Adopting a child is a wonderful experience, but there are legal issues to consider. These can be simplified if you have a skilled solicitor on your side. To adopt a child in Ireland, you must meet certain criteria. You will be assessed by an accredited adoption agency or Tusla social worker via several interviews and home visits. Issues they will review include your previous and/or current relationships, motives for adopting, and your ability to help a child to develop his/her knowledge and understanding of his/her natural background. You will also be examined medically. The social worker’s report goes to the local adoption committee and a recommendation is made before the Adoption Authority of Ireland decides whether to approve your eligibility and suitability.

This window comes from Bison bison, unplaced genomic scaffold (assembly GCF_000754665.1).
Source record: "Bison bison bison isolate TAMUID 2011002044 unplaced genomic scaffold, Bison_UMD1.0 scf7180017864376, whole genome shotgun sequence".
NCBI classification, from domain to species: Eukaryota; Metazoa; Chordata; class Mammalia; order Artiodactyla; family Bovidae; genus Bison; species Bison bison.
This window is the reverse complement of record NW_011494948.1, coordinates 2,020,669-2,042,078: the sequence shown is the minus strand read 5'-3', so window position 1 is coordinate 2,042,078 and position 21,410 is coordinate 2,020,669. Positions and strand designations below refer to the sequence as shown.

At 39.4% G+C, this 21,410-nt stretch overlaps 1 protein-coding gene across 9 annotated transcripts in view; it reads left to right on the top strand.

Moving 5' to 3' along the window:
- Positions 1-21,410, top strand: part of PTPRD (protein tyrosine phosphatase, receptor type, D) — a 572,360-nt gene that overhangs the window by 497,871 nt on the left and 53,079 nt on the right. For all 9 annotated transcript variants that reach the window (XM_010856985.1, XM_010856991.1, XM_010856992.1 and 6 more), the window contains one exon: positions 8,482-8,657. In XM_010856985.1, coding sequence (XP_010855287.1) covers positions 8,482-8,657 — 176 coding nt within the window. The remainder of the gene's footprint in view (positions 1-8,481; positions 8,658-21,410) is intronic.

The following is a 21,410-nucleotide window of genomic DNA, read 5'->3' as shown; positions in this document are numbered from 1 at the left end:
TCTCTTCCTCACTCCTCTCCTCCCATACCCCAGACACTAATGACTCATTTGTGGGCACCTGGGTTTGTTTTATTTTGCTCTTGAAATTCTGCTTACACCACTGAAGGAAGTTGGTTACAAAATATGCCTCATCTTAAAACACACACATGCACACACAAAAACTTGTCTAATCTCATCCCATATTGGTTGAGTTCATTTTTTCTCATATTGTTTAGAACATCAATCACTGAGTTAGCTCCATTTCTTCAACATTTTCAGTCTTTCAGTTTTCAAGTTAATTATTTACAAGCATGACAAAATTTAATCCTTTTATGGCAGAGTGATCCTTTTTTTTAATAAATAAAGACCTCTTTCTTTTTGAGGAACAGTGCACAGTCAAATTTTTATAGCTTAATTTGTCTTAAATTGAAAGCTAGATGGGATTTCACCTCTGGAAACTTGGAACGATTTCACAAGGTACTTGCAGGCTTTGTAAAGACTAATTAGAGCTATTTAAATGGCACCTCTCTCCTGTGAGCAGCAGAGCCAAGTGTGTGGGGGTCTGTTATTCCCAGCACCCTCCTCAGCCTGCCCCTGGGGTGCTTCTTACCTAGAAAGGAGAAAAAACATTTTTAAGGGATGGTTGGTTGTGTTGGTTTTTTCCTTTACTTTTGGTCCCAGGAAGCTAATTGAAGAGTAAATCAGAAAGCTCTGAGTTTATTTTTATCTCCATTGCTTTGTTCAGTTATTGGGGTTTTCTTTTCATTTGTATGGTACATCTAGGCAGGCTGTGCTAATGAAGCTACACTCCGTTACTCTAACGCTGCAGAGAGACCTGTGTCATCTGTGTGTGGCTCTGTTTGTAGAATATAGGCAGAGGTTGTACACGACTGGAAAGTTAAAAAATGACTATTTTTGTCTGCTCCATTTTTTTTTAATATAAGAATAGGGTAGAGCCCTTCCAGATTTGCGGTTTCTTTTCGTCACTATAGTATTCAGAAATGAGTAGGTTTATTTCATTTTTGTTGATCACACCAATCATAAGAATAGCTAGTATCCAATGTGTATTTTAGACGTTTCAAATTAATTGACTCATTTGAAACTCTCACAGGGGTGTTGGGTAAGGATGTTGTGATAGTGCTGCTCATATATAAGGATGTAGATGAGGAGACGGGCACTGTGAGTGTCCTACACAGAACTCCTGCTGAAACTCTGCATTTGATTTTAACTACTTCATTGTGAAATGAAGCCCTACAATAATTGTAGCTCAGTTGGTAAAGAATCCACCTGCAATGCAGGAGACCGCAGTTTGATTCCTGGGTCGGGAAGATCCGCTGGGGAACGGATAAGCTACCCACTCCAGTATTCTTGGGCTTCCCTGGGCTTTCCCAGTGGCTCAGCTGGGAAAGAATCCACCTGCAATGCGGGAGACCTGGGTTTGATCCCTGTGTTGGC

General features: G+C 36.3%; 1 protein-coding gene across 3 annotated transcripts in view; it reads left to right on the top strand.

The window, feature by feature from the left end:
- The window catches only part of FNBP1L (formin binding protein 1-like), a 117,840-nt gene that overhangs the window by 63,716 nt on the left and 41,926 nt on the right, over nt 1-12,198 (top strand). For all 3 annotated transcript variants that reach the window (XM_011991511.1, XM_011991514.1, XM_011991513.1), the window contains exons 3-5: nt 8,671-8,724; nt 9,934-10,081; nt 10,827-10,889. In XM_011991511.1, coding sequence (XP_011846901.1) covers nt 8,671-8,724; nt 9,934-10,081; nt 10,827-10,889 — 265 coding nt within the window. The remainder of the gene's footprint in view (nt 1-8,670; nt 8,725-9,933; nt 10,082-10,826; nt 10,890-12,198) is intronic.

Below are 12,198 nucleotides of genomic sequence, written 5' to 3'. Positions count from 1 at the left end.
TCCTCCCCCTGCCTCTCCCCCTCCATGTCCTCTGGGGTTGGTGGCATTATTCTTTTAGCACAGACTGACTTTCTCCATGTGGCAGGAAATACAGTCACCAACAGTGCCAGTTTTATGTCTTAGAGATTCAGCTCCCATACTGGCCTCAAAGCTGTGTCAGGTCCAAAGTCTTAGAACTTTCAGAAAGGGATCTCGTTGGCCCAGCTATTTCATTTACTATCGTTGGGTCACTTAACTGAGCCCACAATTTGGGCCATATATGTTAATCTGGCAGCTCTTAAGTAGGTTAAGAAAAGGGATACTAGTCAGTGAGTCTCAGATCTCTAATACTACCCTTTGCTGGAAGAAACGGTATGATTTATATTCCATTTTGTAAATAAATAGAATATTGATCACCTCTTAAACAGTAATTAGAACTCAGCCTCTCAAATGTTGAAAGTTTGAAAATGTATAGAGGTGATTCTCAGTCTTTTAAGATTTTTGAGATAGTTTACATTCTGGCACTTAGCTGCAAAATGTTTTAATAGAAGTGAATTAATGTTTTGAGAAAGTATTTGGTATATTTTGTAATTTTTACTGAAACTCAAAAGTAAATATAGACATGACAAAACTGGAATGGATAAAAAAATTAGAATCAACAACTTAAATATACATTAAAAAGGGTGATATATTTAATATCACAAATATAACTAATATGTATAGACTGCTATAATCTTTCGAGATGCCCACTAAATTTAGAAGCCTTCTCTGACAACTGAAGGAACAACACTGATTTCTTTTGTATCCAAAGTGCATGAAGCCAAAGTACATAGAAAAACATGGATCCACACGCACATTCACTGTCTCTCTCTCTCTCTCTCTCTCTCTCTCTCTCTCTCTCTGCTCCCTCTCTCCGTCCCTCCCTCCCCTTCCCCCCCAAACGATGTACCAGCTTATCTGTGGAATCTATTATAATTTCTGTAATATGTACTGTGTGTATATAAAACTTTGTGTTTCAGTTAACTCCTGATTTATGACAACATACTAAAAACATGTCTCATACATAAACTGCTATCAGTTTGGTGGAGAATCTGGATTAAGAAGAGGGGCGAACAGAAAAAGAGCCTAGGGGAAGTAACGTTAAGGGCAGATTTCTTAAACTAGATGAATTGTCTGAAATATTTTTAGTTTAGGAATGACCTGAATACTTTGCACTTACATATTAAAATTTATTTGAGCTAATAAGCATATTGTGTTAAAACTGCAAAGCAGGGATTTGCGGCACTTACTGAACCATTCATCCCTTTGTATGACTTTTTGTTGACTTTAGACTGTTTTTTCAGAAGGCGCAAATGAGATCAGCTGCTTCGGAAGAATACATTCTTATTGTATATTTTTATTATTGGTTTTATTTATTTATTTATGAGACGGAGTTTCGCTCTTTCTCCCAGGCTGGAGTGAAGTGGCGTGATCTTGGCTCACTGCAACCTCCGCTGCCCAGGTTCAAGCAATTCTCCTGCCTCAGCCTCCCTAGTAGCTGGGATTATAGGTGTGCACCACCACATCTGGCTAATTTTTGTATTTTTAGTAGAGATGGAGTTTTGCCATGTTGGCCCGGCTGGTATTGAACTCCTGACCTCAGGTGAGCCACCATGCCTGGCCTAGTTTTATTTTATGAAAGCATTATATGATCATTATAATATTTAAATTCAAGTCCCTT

The authority grants a declaration for a period of two years, which may be extended for an extra year if your circumstances do not change.
Adoption is the legal process of establishing a parent/child relationship between people who are not related by birth. It is a complex and lengthy process that requires expert advice and guidance to make it as smooth and stress-free as possible. The Health Service Executive (HSE) assesses people hoping to adopt for their eligibility and suitability. Factors assessed include conditions relating to residence, marriage, religion, and age.
You may seek an adoption order for a child whose:
- parents are dead
- parents were not married to each other when they were born or conceived
- parents married after their birth, but whose birth was not re-registered under the Legitimacy Act, 1931
- parents have abandoned them (according to High Court proceedings)
You may adopt if you are:
- A married couple residing together
- The child’s natural mother or father
- The child’s relative
- Legally separated
Note: An adoption order will not be made unless the child’s mother or guardian or any person who has control over the child consents to the making of an adoption order.